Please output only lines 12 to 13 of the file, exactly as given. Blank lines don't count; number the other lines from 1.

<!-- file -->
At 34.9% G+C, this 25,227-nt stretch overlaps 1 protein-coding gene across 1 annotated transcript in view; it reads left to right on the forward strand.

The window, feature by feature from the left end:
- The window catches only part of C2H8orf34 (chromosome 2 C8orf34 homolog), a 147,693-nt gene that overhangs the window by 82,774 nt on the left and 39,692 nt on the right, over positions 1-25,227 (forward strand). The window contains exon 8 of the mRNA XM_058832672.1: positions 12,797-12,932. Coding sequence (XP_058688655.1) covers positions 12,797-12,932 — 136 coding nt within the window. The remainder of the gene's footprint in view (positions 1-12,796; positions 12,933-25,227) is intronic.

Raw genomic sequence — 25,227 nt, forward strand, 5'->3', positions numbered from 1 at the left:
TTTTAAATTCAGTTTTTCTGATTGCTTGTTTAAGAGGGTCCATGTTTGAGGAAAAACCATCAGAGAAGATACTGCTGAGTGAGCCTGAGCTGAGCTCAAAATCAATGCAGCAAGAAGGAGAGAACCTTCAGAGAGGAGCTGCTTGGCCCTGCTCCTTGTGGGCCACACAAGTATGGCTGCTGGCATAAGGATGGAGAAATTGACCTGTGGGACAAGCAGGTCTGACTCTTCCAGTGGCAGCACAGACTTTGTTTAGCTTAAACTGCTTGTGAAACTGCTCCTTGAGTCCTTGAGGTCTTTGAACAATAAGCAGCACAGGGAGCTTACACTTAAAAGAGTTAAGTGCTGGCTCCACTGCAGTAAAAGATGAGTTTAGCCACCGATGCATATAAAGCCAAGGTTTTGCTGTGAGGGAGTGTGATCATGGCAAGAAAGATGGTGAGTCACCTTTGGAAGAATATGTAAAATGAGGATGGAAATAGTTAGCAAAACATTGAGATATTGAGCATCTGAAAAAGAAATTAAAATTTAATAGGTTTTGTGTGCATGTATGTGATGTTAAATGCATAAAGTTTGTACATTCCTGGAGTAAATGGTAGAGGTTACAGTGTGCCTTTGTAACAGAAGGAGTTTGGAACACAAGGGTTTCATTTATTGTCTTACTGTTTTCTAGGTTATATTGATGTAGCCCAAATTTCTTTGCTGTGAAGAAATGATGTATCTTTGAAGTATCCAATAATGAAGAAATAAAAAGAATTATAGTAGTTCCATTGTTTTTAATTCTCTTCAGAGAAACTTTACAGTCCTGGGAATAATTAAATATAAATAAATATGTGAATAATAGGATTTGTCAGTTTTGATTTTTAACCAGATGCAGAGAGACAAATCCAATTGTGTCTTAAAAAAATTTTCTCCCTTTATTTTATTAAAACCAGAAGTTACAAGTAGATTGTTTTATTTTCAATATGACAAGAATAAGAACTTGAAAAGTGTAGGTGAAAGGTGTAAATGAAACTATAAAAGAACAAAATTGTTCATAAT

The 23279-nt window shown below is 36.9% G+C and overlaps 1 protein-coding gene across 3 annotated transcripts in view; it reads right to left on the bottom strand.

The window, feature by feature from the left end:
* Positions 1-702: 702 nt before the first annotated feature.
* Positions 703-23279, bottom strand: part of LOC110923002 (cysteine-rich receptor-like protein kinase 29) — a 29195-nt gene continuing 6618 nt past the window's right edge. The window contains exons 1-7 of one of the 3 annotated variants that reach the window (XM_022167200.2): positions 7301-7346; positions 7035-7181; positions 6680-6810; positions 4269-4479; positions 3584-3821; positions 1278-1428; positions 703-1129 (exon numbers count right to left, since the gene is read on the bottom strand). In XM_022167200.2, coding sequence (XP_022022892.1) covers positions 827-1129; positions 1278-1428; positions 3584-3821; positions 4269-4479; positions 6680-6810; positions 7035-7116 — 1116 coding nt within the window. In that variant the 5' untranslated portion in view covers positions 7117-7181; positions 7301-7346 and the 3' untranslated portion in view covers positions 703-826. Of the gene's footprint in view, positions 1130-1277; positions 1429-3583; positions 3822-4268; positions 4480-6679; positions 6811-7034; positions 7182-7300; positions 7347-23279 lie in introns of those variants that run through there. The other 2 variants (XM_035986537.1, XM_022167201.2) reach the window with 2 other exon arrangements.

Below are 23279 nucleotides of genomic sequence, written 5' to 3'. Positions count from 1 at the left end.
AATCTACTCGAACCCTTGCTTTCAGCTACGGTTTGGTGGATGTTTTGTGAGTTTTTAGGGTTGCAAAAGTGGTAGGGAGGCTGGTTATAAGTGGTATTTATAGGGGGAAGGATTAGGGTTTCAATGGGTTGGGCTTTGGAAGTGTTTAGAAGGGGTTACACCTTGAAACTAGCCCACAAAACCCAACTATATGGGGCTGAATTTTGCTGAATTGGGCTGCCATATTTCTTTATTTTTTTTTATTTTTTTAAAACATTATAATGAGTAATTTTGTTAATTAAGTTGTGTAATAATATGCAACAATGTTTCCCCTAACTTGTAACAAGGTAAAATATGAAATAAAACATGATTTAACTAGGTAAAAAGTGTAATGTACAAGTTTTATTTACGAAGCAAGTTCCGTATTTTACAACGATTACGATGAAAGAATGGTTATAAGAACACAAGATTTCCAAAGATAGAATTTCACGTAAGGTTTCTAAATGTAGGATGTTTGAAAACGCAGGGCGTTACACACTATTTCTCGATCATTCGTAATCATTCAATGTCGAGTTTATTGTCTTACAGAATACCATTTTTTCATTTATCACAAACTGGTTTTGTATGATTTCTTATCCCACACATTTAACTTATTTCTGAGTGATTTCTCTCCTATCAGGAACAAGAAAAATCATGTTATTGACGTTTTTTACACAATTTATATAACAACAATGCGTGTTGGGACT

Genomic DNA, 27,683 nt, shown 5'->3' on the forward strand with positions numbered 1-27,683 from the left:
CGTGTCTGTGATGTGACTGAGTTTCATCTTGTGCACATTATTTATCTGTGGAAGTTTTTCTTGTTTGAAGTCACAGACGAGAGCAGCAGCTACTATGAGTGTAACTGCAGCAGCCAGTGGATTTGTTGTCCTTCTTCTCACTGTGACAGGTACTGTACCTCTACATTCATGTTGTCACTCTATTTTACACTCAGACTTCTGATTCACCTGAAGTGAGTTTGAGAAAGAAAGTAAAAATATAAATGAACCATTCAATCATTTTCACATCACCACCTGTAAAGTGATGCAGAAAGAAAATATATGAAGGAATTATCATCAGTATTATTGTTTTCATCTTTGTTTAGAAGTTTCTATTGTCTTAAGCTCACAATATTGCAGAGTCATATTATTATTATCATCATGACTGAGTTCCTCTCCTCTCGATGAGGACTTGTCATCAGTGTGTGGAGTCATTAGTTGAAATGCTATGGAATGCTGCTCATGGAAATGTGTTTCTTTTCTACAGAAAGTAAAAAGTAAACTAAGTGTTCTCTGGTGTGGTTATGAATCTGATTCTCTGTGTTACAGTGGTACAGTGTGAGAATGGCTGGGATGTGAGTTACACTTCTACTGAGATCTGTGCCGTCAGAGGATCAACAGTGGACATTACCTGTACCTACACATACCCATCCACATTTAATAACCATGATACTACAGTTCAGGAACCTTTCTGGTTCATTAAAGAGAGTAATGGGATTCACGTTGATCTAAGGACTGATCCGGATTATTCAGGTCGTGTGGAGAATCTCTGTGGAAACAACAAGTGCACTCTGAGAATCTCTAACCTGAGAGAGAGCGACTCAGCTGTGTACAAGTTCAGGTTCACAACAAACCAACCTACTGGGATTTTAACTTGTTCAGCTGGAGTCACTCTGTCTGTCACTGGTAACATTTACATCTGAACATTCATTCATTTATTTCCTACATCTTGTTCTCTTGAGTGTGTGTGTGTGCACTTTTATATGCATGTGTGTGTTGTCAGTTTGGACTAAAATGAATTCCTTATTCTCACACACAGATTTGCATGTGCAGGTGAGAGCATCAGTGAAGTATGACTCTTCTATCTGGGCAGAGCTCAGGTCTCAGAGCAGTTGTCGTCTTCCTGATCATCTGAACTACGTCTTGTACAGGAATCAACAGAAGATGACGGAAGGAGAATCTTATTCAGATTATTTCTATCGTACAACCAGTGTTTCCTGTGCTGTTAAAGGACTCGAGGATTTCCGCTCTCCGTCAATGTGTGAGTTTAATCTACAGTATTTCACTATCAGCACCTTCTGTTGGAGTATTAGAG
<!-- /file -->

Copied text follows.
Genomic DNA, 27,683 nt, shown 5'->3' on the forward strand with positions numbered 1-27,683 from the left:
CGTGTCTGTGATGTGACTGAGTTTCATCTTGTGCACATTATTTATCTGTGGAAGTTTTTCTTGTTTGAAGTCACAGACGAGAGCAGCAGCTACTATGAGTGTAACTGCAGCAGCCAGTGGATTTGTTGTCCTTCTTCTCACTGTGACAGGTACTGTACCTCTACATTCATGTTGTCACTCTATTTTACACTCAGACTTCTGATTCACCTGAAGTGAGTTTGAGAAAGAAAGTAAAAATATAAATGAACCATTCAATCATTTTCACATCACCACCTGTAAAGTGATGCAGAAAGAAAATATATGAAGGAATTATCATCAGTATTATTGTTTTCATCTTTGTTTAGAAGTTTCTATTGTCTTAAGCTCACAATATTGCAGAGTCATATTATTATTATCATCATGACTGAGTTCCTCTCCTCTCGATGAGGACTTGTCATCAGTGTGTGGAGTCATTAGTTGAAATGCTATGGAATGCTGCTCATGGAAATGTGTTTCTTTTCTACAGAAAGTAAAAAGTAAACTAAGTGTTCTCTGGTGTGGTTATGAATCTGATTCTCTGTGTTACAGTGGTACAGTGTGAGAATGGCTGGGATGTGAGTTACACTTCTACTGAGATCTGTGCCGTCAGAGGATCAACAGTGGACATTACCTGTACCTACACATACCCATCCACATTTAATAACCATGATACTACAGTTCAGGAACCTTTCTGGTTCATTAAAGAGAGTAATGGGATTCACGTTGATCTAAGGACTGATCCGGATTATTCAGGTCGTGTGGAGAATCTCTGTGGAAACAACAAGTGCACTCTGAGAATCTCTAACCTGAGAGAGAGCGACTCAGCTGTGTACAAGTTCAGGTTCACAACAAACCAACCTACTGGGATTTTAACTTGTTCAGCTGGAGTCACTCTGTCTGTCACTGGTAACATTTACATCTGAACATTCATTCATTTATTTCCTACATCTTGTTCTCTTGAGTGTGTGTGTGTGCACTTTTATATGCATGTGTGTGTTGTCAGTTTGGACTAAAATGAATTCCTTATTCTCACACACAGATTTGCATGTGCAGGTGAGAGCATCAGTGAAGTATGACTCTTCTATCTGGGCAGAGCTCAGGTCTCAGAGCAGTTGTCGTCTTCCTGATCATCTGAACTACGTCTTGTACAGGAATCAACAGAAGATGACGGAAGGAGAATCTTATTCAGATTATTTCTATCGTACAACCAGTGTTTCCTGTGCTGTTAAAGGACTCGAGGATTTCCGCTCTCCGTCAATGTGTGAGTTTAATCTACAGTATTTCACTATCAGCACCTTCTGTTGGAGTATTAGAG